September 18, 2015

Photo Essay: A Haven for Hotrodders

It may look like a junk pile...

...but everything at H&H in La Crescenta can be used to rebuild—or customize—a Ford.

Maybe it's better that it looks a bit ramshackle. Hidden treasures are usually the best.

H&H is actually two companies:

...H&H Antique, a engine building business run by Max Herman Sr. and Max Herman Jr., and H&H Flatheads, a custom shop specializing in the Ford Flathead engine run by Max Sr.'s son Mike Herman.

The front lot might look a little worse for the wear...

...but every item has its place in the mental inventory kept by the H brothers and their dad.

And even if it's rusty, they just send it out for acid rust removal when they need it.

Although classic car customization is neither new nor unusual...

...Ford Flatheads are kind of a specialized thing.

Since it debuted in the Model 18 in 1932, the "flathead"-style eight cylinder engine has earned somewhat of a cult following.

The Ford V-8 was a staple of hot rod culture in the 1950s.

And there's a lot of nostalgia for it now, especially among the Boomers who have some money to spare in the early days of their retirement...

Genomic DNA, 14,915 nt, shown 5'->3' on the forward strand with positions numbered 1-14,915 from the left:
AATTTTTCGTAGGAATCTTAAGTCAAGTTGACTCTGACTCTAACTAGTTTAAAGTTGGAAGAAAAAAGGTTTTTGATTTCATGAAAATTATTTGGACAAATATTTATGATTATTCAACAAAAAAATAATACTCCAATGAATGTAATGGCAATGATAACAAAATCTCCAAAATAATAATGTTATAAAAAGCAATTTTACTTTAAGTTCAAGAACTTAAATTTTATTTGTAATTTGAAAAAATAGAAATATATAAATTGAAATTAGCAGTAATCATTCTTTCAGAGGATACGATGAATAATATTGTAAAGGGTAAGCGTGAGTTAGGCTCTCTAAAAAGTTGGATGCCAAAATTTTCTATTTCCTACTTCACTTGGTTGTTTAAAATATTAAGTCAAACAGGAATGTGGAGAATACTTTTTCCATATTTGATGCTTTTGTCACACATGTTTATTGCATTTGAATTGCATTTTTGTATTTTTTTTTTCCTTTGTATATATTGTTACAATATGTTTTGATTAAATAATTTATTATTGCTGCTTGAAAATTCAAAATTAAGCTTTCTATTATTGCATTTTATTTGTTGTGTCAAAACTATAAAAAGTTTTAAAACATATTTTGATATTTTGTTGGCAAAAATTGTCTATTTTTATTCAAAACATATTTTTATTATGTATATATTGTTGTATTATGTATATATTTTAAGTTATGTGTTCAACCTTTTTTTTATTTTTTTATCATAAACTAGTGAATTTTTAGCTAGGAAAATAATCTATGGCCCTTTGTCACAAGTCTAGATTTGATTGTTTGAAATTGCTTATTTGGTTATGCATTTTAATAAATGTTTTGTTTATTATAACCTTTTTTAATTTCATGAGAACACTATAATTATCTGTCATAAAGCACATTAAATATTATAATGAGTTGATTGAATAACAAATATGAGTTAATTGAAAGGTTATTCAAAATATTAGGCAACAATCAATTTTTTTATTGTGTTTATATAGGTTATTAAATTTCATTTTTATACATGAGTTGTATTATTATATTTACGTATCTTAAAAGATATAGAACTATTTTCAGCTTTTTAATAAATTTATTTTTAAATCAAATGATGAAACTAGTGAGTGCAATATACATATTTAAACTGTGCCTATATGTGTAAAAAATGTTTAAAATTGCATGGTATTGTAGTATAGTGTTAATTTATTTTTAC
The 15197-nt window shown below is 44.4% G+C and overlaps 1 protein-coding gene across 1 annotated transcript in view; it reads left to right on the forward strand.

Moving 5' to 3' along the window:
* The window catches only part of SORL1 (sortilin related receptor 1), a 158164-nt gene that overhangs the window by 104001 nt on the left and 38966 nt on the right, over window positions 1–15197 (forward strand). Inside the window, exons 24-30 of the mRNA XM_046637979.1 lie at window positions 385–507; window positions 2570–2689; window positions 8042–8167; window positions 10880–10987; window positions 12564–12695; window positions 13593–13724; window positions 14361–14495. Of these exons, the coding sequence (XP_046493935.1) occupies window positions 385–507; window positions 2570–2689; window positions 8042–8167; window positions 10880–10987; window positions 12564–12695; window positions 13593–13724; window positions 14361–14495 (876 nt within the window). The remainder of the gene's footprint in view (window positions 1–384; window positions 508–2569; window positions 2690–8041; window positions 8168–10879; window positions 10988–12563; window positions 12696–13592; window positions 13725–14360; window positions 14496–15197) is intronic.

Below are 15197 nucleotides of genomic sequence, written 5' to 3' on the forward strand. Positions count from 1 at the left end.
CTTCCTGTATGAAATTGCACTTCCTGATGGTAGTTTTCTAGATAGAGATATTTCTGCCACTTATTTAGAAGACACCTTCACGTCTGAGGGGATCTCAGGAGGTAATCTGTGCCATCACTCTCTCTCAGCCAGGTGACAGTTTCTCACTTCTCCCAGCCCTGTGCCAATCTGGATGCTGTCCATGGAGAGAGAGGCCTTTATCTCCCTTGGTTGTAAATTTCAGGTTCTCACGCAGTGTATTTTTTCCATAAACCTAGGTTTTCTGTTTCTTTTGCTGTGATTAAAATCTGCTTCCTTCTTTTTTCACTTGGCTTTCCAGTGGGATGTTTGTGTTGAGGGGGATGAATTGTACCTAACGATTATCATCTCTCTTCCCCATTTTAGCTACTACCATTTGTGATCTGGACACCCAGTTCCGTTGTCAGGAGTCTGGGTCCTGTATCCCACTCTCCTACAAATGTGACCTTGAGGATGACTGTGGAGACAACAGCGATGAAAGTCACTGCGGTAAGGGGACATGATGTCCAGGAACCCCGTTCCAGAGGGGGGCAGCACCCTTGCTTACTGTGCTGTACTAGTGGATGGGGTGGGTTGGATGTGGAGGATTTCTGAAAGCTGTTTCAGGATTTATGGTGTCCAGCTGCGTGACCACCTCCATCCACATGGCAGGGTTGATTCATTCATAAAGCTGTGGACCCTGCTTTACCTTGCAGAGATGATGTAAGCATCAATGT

...and want to relive their glory days...

...or create some glory days for the first time in their lives.

H&H is a place where dreams come true, not only for the hot rodders and car cruisers...

...but for Mike Herman himself, who turned his trouble-making adolescence doing doughnuts in the neighborhood parking lots into a career, with the help of a business degree.

Like the outside, the inside of the H&H shop can be best described as "organized chaos"...

...with a heavy dose of history.

Projects are in various stages of completion...

...and many of the tools that would be needed...

...are within arm's reach.

The machinists of H&H do a lot of the work themselves...

...though some of it must be outsourced... to a local foundry.

They make the custom molds...

...but then send them out to be cast.

H&H has also been working on some V12 engines, which are strong enough to power a small plane in flight. Because of their complexity and cost, they're not used very often as road engines—and when they are, it's in a Ferrari, Lambourghini, Aston Martin, Jaguar, or Maserati. And if it is, it's probably in a racing car, like in a Formula One.

And when you hear an engine like that get started up, boy, listen to it roar.

Related Posts:
Photo Essay: Cruisin' Glendale
Photo Essay: The Rusty Ruin of Antique Machinery
Photo Essay: The Rite of Zorthian Ranch, By Invitation Only

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